Gingko nuts! I’m so glad you mentioned them. I had no idea what they were, and I hate them more than anything I’ve ever hated. I hate the smell. I hate the texture under my feet. I hate them. These are strong emotions for a thing I hardly see anymore now that I don’t live in Center City, but god. They would always get stuck in my shoe and I would drag that horrible smell into my apartment. I would rather step in dog shit. Does that make me bad at being a Philadelphian? At what point can I call myself a Philadelphian?
Duffy: I don’t think you’re bad at being a Philadelphian just because you hate gingkos. I like weird trees, and gingkos are really old and weird and I like them, but that’s me. You could and should call yourself a Philadelphian now, if only because it’s more fun to say than “I’m an Arkansan.”
I haven’t been to Graceland, though I sort of planned to visit when I was last in Memphis. I love Memphis. I stayed at the Peabody with the ducks and all. I love Tennessee, actually. Where I lived in Chattanooga has more geographically/landscape-wise in common with rural Virginia. It’s the terminus of Appalachia, mountain Tennessee, not Delta. And in Chattanooga: boom these big ol’ mountains with fancy suburbs on them. But you’re within driving range of just absolute solitude in the wilderness. I’d go backpacking on weekends in Tennessee and never see another soul. I loved getting just vile in the woods–sweaty, hauling this 35lb pack up the Big Frog mountain or rockhopping across these massive creeks. I looked like the wrath of God when I came out of the woods–my hair all tangled and me bruised and scratched, but leaner, and 5 lbs lighter. I’m real scrappy when I want to be.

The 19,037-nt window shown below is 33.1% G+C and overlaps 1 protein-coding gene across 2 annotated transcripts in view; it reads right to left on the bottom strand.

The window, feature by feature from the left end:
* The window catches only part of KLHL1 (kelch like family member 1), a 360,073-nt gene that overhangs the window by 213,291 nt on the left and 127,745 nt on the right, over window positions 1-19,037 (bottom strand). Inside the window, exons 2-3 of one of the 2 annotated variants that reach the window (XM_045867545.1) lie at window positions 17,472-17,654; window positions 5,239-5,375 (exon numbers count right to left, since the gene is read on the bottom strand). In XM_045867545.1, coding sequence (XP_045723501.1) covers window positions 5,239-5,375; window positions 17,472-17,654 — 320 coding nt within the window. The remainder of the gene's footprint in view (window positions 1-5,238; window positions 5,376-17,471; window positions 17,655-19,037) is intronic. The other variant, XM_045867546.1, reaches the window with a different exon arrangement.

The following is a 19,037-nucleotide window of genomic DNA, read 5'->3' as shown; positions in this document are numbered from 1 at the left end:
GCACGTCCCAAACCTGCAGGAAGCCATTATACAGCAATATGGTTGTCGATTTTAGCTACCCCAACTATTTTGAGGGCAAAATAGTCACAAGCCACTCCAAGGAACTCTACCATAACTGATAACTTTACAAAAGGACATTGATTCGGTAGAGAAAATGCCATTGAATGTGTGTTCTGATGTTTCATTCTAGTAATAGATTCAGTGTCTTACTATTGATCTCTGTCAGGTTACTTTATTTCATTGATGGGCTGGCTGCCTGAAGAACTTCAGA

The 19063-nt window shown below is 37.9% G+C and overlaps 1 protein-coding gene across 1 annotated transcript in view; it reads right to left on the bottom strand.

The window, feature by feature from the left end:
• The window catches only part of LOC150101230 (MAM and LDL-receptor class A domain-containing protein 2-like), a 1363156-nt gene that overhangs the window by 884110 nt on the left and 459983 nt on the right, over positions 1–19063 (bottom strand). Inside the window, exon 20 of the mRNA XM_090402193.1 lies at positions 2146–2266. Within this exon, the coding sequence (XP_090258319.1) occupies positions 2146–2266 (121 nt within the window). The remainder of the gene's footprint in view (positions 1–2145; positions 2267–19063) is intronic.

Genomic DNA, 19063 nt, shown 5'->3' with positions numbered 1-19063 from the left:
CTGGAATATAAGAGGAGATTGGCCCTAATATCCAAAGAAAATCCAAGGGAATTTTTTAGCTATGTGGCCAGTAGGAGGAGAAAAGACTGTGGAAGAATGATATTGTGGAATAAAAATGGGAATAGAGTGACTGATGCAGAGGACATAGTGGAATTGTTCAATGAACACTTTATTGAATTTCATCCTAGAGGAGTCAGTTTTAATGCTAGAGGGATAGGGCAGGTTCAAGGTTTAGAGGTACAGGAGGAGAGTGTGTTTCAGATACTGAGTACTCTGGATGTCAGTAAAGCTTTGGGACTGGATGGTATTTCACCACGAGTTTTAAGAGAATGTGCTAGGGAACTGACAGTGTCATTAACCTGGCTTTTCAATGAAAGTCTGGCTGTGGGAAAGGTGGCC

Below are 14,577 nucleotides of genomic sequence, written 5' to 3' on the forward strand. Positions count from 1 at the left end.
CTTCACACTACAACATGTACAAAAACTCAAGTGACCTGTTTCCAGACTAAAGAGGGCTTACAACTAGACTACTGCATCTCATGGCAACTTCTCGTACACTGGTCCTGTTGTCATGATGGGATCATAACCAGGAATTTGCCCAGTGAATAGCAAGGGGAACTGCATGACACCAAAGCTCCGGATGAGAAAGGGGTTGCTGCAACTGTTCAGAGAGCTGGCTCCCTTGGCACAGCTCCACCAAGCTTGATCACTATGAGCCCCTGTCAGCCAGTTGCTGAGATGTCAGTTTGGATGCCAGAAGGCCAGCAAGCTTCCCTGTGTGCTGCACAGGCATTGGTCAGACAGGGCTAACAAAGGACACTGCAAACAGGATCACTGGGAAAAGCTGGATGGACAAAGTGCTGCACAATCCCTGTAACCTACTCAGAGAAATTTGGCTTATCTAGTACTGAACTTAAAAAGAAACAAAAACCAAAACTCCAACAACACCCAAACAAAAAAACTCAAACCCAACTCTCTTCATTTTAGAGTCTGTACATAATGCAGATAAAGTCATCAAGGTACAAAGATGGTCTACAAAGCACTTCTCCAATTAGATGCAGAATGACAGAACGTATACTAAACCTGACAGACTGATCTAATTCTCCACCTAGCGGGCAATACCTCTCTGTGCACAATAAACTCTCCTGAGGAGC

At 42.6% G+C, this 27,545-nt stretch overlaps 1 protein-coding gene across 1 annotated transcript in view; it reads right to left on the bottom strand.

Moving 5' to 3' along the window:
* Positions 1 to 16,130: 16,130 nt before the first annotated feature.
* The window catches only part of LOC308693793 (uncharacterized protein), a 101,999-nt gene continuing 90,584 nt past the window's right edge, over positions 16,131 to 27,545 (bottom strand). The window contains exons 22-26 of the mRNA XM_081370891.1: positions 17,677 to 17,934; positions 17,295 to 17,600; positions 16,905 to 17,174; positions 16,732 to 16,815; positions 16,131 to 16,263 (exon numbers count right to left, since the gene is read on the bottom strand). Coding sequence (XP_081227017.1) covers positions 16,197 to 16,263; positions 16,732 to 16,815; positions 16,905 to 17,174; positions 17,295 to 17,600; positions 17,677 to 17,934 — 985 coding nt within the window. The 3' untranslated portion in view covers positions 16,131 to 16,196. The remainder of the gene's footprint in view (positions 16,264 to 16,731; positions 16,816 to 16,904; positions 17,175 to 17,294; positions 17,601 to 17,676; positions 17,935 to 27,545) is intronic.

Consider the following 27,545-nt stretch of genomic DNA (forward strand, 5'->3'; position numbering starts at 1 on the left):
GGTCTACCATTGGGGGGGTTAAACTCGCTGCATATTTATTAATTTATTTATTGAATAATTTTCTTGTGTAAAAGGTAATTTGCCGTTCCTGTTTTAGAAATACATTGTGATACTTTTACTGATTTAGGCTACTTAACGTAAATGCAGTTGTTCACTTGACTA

Though where I live now there are, uh, some very significant sized mountains. Anyway, Tennessee. Nashville’s cool also; bits of it remind me of Durham where my mother grew up–a southern college town feel. I am both a country fan, and a blues fan, and an Elvis fan, but unlike Paul Simon I do not believe I will be redeemed in Graceland. But I had a wonderful time in Memphis. I also love this writer from Memphis named Steve Stern. He writes beautiful stories and novels about Jewish life in Memphis. Actually! Steve Stern got his MFA at Arkansas too! And another of my favorite writers, Ellen Gilchrist did. Yeah, there’s something magic about those places.
That was a nice little meditation on how much I love and miss Tennessee. Do you have Arkansas stuff you need to expiate with me?
garcia: I had a workshop with Matthew Dickman and Richard McCann a long time ago. It was the first day where we had to go around the room and introduce ourselves briefly and say where we were from. I had had workshop with Richard before, so we knew each other a little bit. On break that day, he and I were smoking outside (I still smoked at the time) and he said, “Every time you say you’re from Arkansas, you say it like you’re just waiting for someone to make fun of you. Why don’t you try saying it just once like you’re proud of it?”